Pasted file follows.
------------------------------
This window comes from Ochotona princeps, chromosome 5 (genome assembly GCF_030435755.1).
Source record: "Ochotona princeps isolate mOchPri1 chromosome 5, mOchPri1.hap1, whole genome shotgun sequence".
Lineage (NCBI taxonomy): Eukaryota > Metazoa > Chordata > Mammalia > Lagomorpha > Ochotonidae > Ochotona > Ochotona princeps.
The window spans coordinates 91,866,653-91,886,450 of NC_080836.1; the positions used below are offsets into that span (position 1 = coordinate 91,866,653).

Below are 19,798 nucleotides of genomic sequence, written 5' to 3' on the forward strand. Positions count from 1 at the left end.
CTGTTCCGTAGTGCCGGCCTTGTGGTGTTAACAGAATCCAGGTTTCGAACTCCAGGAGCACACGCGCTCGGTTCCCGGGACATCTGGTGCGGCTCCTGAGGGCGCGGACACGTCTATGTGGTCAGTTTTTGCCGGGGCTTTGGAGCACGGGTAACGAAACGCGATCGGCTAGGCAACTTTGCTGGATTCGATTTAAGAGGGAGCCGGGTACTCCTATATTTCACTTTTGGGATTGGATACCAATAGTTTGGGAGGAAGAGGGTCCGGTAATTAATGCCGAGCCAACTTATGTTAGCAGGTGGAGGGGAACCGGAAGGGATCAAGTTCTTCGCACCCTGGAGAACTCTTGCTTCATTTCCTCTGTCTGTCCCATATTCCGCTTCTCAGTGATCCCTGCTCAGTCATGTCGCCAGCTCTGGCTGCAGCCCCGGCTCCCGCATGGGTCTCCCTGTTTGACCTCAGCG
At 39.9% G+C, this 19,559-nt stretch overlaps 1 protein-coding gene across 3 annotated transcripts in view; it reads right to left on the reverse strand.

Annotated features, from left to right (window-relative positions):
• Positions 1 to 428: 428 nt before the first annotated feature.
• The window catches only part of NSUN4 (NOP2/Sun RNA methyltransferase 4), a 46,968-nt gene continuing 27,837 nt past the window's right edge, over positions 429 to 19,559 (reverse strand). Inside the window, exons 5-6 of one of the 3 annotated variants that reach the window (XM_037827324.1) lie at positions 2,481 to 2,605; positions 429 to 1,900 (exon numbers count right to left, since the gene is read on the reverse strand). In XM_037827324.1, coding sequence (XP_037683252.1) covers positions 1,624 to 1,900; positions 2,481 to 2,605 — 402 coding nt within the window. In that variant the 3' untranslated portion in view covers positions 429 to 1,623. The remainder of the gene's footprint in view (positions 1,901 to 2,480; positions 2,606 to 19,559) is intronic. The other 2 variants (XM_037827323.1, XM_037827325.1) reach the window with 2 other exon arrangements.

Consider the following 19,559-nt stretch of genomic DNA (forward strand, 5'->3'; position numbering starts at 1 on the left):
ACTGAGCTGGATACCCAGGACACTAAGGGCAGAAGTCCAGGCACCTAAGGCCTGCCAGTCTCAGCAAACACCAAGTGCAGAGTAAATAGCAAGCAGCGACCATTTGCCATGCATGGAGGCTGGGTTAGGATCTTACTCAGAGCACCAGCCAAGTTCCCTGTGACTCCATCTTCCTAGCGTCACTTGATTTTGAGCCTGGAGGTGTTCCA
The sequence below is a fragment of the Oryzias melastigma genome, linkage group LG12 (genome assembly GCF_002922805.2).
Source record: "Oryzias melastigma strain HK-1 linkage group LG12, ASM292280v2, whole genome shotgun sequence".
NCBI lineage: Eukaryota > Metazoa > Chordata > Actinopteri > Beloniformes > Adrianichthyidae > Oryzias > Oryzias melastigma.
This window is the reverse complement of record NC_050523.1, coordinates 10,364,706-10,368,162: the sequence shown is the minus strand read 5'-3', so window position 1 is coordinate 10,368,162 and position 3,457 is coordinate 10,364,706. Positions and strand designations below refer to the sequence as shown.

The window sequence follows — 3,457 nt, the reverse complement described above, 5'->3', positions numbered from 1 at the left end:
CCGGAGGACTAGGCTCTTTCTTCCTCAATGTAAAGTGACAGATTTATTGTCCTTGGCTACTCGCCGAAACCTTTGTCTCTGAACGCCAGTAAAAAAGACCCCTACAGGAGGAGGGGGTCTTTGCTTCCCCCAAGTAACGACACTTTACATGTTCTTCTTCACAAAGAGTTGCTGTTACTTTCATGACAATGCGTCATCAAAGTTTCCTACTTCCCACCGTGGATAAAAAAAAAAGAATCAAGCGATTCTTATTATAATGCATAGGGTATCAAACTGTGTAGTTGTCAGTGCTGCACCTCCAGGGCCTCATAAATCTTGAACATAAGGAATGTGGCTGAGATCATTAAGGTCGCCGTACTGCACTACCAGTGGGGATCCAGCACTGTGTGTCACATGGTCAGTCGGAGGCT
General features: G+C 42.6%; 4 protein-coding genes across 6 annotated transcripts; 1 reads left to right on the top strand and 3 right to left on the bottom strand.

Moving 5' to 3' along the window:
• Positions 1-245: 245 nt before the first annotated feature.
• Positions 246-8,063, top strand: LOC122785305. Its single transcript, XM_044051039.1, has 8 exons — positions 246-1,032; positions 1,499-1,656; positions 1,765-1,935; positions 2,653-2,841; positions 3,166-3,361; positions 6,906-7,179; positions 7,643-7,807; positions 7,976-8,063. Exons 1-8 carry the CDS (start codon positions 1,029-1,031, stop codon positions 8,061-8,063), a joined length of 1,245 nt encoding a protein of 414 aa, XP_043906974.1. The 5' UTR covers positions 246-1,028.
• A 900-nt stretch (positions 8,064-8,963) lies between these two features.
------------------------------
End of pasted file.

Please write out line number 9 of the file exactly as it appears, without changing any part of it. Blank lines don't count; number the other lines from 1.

• Positions 1 to 428: 428 nt before the first annotated feature.